Will India board the RCEP train or not?

How India handles RCEP (Regional Comprehensive Economic Partnership) is something that is being pondered and deliberated in the high corridors of power. Since RCEP is an extended Free Trade Agreement (FTA) with 10 ASEAN countries viz. Brunei, Cambodia, Indonesia, Laos, Malaysia, Myanmar, the Philippines, Singapore, Thailand, Vietnam and the six Asia–Pacific States viz. India, China, Japan, South Korea, Australia and New Zealand, India’s joining or not joining the RCEP will have serious impact not only on the goods and the services sector but might go on to threaten the very viability of such an agreement.

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Significantly, the 10 ASEAN countries and their six FTA partners accounts for more than one third of global GDP, 30 per cent of global trade, 26 per cent of foreign direct investment (FDI) flows and 45 per cent of the total world population. If it comes into effect, it will be by far the largest economic integration agreement ever made. But with most countries, including India, considering their own benefits and losses, and several experts and key persons, particularly in India, vociferously airing their views that it would not be in India’s interest to join RCEP, it is not going to be a easy ride for such an agreement to come into effect without hectic behind-the-scene negotiations and deliberations.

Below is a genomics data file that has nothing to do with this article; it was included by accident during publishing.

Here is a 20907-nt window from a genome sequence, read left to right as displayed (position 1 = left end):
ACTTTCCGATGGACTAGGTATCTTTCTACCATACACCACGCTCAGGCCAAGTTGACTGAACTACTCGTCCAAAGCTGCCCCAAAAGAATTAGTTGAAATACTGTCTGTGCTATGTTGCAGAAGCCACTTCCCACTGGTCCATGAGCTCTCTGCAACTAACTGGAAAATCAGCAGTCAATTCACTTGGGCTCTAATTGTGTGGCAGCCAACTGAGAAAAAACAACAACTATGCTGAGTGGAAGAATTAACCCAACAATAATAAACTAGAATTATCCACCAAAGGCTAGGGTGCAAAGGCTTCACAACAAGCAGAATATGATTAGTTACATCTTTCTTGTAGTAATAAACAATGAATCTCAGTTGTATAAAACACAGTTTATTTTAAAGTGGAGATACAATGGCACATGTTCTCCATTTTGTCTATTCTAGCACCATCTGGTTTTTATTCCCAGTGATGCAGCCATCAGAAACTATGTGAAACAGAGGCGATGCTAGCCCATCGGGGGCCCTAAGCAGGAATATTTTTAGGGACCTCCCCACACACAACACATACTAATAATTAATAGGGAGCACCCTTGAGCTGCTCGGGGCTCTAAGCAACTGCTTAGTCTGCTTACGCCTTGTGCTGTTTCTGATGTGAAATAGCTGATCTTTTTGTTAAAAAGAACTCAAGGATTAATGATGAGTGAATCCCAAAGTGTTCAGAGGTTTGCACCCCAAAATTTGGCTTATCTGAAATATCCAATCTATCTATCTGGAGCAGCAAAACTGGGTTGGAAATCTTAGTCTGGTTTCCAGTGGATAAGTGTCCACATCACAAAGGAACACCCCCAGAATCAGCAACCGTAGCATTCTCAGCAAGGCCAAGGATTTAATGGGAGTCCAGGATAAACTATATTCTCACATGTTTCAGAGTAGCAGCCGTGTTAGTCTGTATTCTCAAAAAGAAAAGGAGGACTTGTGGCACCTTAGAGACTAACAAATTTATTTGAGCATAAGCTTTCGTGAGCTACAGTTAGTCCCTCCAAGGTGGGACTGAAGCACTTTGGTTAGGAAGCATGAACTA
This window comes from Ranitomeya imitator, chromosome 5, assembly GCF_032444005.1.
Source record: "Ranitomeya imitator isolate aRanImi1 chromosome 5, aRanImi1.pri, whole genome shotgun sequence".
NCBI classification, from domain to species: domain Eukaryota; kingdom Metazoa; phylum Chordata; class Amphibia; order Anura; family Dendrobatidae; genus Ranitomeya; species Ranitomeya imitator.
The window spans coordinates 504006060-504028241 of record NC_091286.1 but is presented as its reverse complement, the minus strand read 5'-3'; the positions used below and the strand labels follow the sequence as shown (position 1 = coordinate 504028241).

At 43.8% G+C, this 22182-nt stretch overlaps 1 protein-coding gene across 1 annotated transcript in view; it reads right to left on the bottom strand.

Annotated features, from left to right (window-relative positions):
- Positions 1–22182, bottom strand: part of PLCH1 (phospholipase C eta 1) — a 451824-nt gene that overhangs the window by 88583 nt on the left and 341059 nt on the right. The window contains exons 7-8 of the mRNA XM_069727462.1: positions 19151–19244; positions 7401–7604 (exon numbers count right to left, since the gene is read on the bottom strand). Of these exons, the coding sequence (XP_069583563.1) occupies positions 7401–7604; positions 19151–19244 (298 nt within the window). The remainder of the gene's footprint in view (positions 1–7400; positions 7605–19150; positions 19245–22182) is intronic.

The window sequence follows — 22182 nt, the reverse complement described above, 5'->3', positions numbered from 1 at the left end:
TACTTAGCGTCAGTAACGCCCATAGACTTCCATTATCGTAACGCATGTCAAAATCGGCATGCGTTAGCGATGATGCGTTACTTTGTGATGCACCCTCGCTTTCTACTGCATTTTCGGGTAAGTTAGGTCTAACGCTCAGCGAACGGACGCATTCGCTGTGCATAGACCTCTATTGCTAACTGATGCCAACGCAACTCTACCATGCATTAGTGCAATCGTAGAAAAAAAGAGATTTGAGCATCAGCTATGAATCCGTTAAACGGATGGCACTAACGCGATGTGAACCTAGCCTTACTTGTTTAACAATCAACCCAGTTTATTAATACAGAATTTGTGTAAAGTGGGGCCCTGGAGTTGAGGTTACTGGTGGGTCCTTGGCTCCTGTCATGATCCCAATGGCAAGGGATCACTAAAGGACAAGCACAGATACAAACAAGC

Taking a clue from emerging developments, even Singapore Prime Minister Lee Hsien Loong has said he was not sure if an agreement will be finalized in 2018 itself. Speaking at a World Economic Forum meeting in Hanoi, Lee said: “(We) hope to achieve a substantial conclusion to the RCEP by the end of this year, but that is not yet assured.” This is despite the fact that in the recently concluded sixth RCEP meeting  of trade ministers from 16 countries, the ministers had confirmed their commitment to achieve a “comprehensive, high-quality and mutually beneficial economic partnership agreement.”

It is the mutual benefits that are hard to agree upon because of conflicting interests of the various countries, particularly the stronger countries like China, Japan, India and Australia, who all are seeking their individual interests.